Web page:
Fig. 5 Solid state structure of the adduct [(1)2·(3c)]. (a) Viewing direction along the Mo–Mo bond. (b) Viewing direction along the crystallographic b-axis (twofold rotation axis). Selected bond lengths [Å]: Hg1–Sb1 3.5283(9), Sb1–Sb1′ 2.6863(13). Ellipsoids are drawn at 50% probability. H atoms are omitted and C, F and O atoms are represented as small spheres for clarity.

image file: c6dt02507b-f6.tif
Fig. 6 Electrostatic potential surfaces of compounds 1 and 3a–d (isovalue = 0.004). 3a–d: viewing direction along the C2 axis of the complexes. E2 bonds are in front.

image file: c6dt02507b-f7.tif
Fig. 7 Solid state structure of the adduct [(1)2·(5)]. (a) Representation of the Cr–As cluster 5 coordinated by two molecules of 1. (b) Illustration of the central cluster core of 5 omitting the four Cp ligands on Cr and only showing the contacts to the Hg atoms of 1. Selected bond lengths [Å]: Hg1–As2 2.6863(1), Hg2–As2 3.6066(1), Hg2–As3 3.3557(1), Hg3–As2 3.3944(1), As1–As1′ 2.4922(1), As2–As3 2.4456(1), Cr1–Cr1′ 2.9075(1), Cr1–Cr2 2.9453(1), Cr1–Cr2′ 3.0134(1), Cr1–As1 2.5067(1), Cr1–As2 2.5899(1), Cr1–As2′ 2.5698(1), Cr1–As3 2.4683(1), Cr2–As1 2.4450(1), Cr2–As1′ 2.4380(1), Cr2–As2 2.3604(1); angle Hg3 plane – Hg3 plane 87.36(1)°. Ellipsoids are drawn at 50% probability. H atoms are omitted and C, F and O atoms are represented as small spheres for clarity.

Crystal structure of the adduct [(1)·(2)]

Fig. 1 shows the solid state structure of the adduct [(1)·(2)]. Although the symmetry of the cyclo-P3 ligand of complex 2 would generally match the threefold symmetry of the planar Lewis acid 1 it shows a coordination of only one P atom interacting with all three Hg centers of 1. The resulting Hg–P distances (3.19349(7)–3.25262(6) Å) lie well within the sum of the vdW radii (3.6 Å). These lengths are very comparable to the Hg–P distances found for 1 and [(CpMo)2(μ,η66-P6)] (Scheme 1c), but they are a bit shorter than the closest Hg–P distance that was observed for 1 and [Cp*Fe(η5-P5)] (3.2878(9) Å, Scheme 1d). The angle enclosed between the P3 plane and the Hg3 plane measures 65.43(7)°. The P–P bonds show uniform lengths of 2.144(2) Å comparable to the free complex 2.24 No Cp–Hg contacts are present.

Crystal structures of the Sb2 complex 3c, the Bi2 complex 3d and the starting material [{CpMo(CO)3}3Bi] (4)

Although the synthesis of the Bi2 complex 3d was already reported in 1988 the solid state structure was only described of a derivative bearing one methyl group on each Cp ligand.25,26 During our investigations we were able to determine the solid state structures of 3d and of the starting material 4 shown in Fig. 2(a) and (c). The synthesis and X-ray structure of the analogous Sb2 complex 3c was reported27 earlier. Moreover, we could structurally characterize a new modification of 3c by X-ray analysis (see Fig. 2(b)).

The new modification of 3c crystallizes in the trigonal space group P3221 with half a complex in the asymmetric unit. The complex is crystallographically completed by a twofold rotation axis. The determined bond lengths are in good agreement with the previously determined structure (Mo–Mo 3.114(1) Å, Sb–Sb 2.678(1) Å).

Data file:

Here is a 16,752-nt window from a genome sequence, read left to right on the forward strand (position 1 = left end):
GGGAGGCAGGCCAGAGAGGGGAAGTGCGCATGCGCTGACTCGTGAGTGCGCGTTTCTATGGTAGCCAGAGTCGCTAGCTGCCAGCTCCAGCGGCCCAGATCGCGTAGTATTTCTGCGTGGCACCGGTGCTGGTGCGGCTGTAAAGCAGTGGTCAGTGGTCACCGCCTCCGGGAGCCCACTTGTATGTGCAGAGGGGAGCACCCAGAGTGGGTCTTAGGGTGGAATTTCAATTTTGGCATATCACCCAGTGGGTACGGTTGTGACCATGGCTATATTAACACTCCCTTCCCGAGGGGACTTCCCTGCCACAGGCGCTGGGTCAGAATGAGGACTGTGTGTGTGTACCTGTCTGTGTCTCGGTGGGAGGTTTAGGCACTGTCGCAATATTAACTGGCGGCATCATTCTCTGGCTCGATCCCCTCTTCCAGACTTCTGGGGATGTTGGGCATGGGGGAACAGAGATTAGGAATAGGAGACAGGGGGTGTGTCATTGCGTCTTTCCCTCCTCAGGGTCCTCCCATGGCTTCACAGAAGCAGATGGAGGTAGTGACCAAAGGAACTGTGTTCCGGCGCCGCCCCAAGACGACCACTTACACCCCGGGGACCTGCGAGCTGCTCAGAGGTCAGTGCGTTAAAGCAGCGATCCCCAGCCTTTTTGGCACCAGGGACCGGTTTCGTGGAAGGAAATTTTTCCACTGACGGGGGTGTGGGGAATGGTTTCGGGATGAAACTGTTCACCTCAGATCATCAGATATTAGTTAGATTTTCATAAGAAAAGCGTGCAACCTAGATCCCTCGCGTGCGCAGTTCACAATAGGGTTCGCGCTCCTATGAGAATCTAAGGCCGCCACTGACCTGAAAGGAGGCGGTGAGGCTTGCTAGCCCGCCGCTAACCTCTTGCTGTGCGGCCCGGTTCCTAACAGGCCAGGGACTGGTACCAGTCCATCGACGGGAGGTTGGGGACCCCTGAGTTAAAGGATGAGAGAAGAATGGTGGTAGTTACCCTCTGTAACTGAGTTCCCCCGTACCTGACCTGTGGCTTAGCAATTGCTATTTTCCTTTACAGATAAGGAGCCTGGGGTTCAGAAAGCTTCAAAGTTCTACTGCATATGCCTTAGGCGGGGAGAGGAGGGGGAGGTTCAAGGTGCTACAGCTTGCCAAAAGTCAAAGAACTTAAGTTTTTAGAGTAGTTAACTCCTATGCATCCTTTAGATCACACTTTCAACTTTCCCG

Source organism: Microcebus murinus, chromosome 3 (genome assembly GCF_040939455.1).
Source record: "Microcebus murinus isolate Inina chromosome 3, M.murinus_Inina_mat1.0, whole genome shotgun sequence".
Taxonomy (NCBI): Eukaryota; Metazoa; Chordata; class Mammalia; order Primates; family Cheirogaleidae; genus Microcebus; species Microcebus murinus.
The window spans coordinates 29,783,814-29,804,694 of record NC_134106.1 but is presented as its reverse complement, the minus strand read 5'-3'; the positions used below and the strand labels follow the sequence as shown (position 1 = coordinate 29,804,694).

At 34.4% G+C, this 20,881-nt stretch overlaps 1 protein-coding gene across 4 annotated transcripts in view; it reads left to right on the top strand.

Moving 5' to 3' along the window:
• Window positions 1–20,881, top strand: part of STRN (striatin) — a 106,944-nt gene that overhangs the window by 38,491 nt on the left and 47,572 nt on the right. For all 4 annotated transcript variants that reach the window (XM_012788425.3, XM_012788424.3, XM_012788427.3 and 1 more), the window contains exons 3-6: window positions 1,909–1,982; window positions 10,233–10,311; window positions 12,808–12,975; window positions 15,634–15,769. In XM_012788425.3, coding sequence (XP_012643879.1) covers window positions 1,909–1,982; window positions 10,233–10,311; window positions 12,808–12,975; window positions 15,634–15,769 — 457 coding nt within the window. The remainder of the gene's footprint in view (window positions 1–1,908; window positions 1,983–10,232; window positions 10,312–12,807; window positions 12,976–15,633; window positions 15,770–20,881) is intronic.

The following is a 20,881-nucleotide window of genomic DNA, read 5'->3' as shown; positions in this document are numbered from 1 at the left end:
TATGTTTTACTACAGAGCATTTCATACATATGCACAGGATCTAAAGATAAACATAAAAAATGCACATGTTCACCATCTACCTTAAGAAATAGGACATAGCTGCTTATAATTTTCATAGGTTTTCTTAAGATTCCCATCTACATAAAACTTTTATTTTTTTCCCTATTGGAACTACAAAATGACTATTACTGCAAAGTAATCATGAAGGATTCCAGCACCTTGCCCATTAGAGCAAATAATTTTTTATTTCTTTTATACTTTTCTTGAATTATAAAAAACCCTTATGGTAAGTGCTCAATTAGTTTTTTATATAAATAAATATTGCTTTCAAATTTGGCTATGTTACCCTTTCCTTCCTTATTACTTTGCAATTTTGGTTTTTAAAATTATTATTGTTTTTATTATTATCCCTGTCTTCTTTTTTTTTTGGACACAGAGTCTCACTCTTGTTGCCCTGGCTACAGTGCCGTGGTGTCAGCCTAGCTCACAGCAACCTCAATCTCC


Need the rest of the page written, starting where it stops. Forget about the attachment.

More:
The Bi2 complex 3d (see Fig. 2(c)) crystallizes in the monoclinic space group C2/c with half of the complex in the asymmetric unit. The Mo–Mo bond as well as the Bi–Bi bond is bisected by the twofold rotation axis. The Bi–Bi bond length of 2.8580(7) Å is very comparable to the 2.838(1) Å found for [{(η5-C5H4Me)Mo(CO)2}2(μ,η22-Bi2)].25,26

Compound 4 crystallizes in the trigonal space group P31c with the central Bi atom situated on the threefold rotation axis (see Fig. 2a) showing a Mo–Bi bond length of 3.014(3) Å. The bonding environment around Bi is best described as trigonal pyramidal with the three Mo–Bi–Mo angles summing up to 340.50(5)°.

Structural characterization of the adducts formed from 1 and the E2 complexes 3a–d

The adduct [(1)·(3a)] crystallizes in the triclinic space group P[1 with combining macron] with two independent formula units [(1)·(3a)] in the asymmetric unit shown in Fig. 3(a) and (b). Both molecules of 3a interact with all three Hg atoms of the Lewis acid 1via one P atom which is situated above the center of 1 while the other P atom shows no Hg⋯P contacts. The resulting Hg–P distances lie in the range of 3.10401(15)–3.3557(2) Å. The P–P bond lengths are not affected in comparison to free 3a (2.079(2) Å)28 by the coordination. The angles between the direction of the P2 dumbbell and the Hg3 plane measure 36.33(1)° (P1–P2) and 38.05(1)° (P3–P4), respectively.

When looking at the As2 complex 3b and its interaction with 1 in the solid state shown in Fig. 3(c) it can be noted that the assembly in the adduct [(1)·(3b)] is very similar to the P2 complex 3a. This observation was very surprising since we previously observed a distinctly different assembly of cyclo-P5 and cyclo-As5 ligands with 1 (see Scheme 1(d) and (e)). The compound [(1)·(3b)] crystallizes in a different unit cell (but same space group P[1 with combining macron]) than [(1)·(3a)] containing only one formula unit in the asymmetric unit. The As2 complex 3b is interacting with all three Hg atoms of the Lewis acid 1via one As atom while the second As atom does not show any Hg⋯As contacts. The resulting Hg–As distances lie in the range of 3.27021(13)–3.37875(13) Å and are well within the sum of the vdW radii for Hg and As (3.7 Å). The As–As bond length is 2.31607(10) Å long which is essentially unchanged to free 3b (2.305(3) Å).29 The angle enclosed by the As2 dumbbell and the Hg3 plane (37.00(1)°) also compares very well to the analogous P2 adduct.